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Man threatened to attack police outside town centre bar

Officers had to deploy Captor spray to subdue raging 33-year-old

John Garvey

john.garvey@newburynews.co.uk

Contact:

01635 886628

Walkabout withdraws late licensing bid

POLICE had to deploy the incapacitant spray Captor on a raging man outside a Newbury town centre bar.

Earlier, James William Layley had been goading them, telling one officer, “Come on then, Mr Big B******s,” Reading magistrates heard.

Andy Callender, prosecuting on Thursday, November 15, said police were called to the Walkabout bar in Cheap Street at 3.15am, where the 33-year-old was abusing door staff.

He added: “The defendant, who was clearly drunk, was asked to refrain, but he began goading the officers and threatening to assault them.

“He threatened to ‘drop’ one officer and it got to the point where the officer deployed his Captor spray to gain the defendant’s compliance.”

Mr Layley, who lives at Loundyes Close, Thatcham, admitted being drunk and disorderly in public in the early hours of Sunday, October 28.

He has also been imprisoned for previous offences of violence and in July he admitted assaulting licensee Neal Anderson and his son Ben at The Monument pub in Northbrook Street, Newbury, on Christmas Eve last year.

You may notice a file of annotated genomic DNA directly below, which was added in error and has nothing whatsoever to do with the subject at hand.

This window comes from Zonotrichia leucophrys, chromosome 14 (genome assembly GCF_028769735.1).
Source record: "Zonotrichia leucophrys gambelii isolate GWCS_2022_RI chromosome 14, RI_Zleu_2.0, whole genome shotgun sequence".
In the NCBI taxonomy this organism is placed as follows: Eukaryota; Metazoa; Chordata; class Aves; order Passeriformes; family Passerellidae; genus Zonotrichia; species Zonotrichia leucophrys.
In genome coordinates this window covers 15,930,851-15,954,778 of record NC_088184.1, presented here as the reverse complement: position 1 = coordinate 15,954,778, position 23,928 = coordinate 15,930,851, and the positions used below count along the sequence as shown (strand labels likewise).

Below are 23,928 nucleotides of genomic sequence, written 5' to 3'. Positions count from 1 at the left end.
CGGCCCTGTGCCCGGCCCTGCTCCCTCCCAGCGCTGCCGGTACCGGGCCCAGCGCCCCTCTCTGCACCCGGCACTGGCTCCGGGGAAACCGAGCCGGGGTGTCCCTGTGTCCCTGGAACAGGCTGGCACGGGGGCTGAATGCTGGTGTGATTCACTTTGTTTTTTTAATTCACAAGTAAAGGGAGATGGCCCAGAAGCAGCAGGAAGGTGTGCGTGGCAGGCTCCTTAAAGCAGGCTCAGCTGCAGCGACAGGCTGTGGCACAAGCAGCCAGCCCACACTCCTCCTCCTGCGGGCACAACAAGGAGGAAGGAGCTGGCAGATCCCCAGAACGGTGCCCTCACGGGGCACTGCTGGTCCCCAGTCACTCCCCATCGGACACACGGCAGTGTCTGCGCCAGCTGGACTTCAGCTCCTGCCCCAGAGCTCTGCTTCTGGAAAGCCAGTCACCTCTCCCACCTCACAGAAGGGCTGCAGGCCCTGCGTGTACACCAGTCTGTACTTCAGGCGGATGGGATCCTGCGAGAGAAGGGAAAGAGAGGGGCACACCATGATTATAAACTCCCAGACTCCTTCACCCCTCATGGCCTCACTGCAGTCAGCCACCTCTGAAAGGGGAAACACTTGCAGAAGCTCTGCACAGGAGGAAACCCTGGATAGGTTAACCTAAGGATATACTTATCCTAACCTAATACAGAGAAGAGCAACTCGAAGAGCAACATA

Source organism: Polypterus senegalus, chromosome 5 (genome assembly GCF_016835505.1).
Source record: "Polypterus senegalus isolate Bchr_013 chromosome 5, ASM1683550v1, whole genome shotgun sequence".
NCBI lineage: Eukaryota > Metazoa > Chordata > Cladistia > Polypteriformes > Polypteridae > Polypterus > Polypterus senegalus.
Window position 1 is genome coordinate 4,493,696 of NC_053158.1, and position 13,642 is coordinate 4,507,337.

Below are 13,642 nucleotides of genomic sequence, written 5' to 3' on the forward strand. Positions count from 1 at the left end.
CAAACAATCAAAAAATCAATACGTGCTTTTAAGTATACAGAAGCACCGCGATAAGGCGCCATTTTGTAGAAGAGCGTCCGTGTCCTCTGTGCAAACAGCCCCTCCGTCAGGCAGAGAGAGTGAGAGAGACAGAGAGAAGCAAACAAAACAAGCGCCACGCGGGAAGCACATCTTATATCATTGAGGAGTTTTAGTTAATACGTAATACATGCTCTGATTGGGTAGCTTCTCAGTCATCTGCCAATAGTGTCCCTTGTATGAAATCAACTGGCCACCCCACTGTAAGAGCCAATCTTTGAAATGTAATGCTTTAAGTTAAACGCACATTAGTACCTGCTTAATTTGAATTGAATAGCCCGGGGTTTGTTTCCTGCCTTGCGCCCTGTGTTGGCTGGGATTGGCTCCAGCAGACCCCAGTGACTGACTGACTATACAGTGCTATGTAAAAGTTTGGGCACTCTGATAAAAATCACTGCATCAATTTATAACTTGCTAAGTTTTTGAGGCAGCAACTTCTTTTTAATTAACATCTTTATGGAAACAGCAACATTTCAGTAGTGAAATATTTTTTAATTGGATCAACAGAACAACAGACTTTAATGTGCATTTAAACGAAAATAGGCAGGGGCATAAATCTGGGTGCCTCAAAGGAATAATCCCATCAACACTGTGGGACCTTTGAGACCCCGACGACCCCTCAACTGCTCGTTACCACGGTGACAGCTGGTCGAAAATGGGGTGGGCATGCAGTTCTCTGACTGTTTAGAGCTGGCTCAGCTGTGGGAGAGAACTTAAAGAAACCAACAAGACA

On that occasion he had been asked to calm down after becoming aggressive to another customer.

That angered him, the court heard, and he pushed Mr Anderson senior in the chest before swinging a punch at him.

Mr Layley then punched Ben Anderson in the face, chipping his front tooth and giving him a bloodied nose.

His solicitor told the court on that occasion his client believed his drinks had been spiked.

During the current hearing Mr Layley, who was not legally represented this time, declined to tell the court about his finances or personal circumstances.

And, despite having pleaded guilty, he told magistrates: “I didn’t do anything wrong.

“I’m always going to be guilty in the eyes of the law.

“I didn’t resist the police; I had my hands behind my back when they sprayed me in the face.

“I wasn’t given my diabetes medication in the police station.”

Presiding magistrate Donald Skelton reminded Mr Layley that he had admitted the offence.

Mr Layley was fined £120 and ordered to pay £85 costs, plus a statutory victim services surcharge of £30.

As he left the dock, Mr Layley told magistrates: “This is a joke.”

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Article comments

  • grumpy

    05/12/2018 - 12:12

    I can't believe what people can do, and get away with it.

    Reply

  • Tommy

    05/12/2018 - 10:10

    Mr Layley told magistrates: “This is a joke.” Hmm, no Mr. Layley, ''You are the joke'' !

    Reply

  • bruin the bear

    05/12/2018 - 09:09

    what a nasty piece of work.

    Reply

  • NoisyNortherner

    05/12/2018 - 09:09

    Surely in the case of someone who is a repeat offender when they've had a drink, there needs to be a mechanism in place to stop them from entering places in town. Is Pub Watch still a thing?

    Reply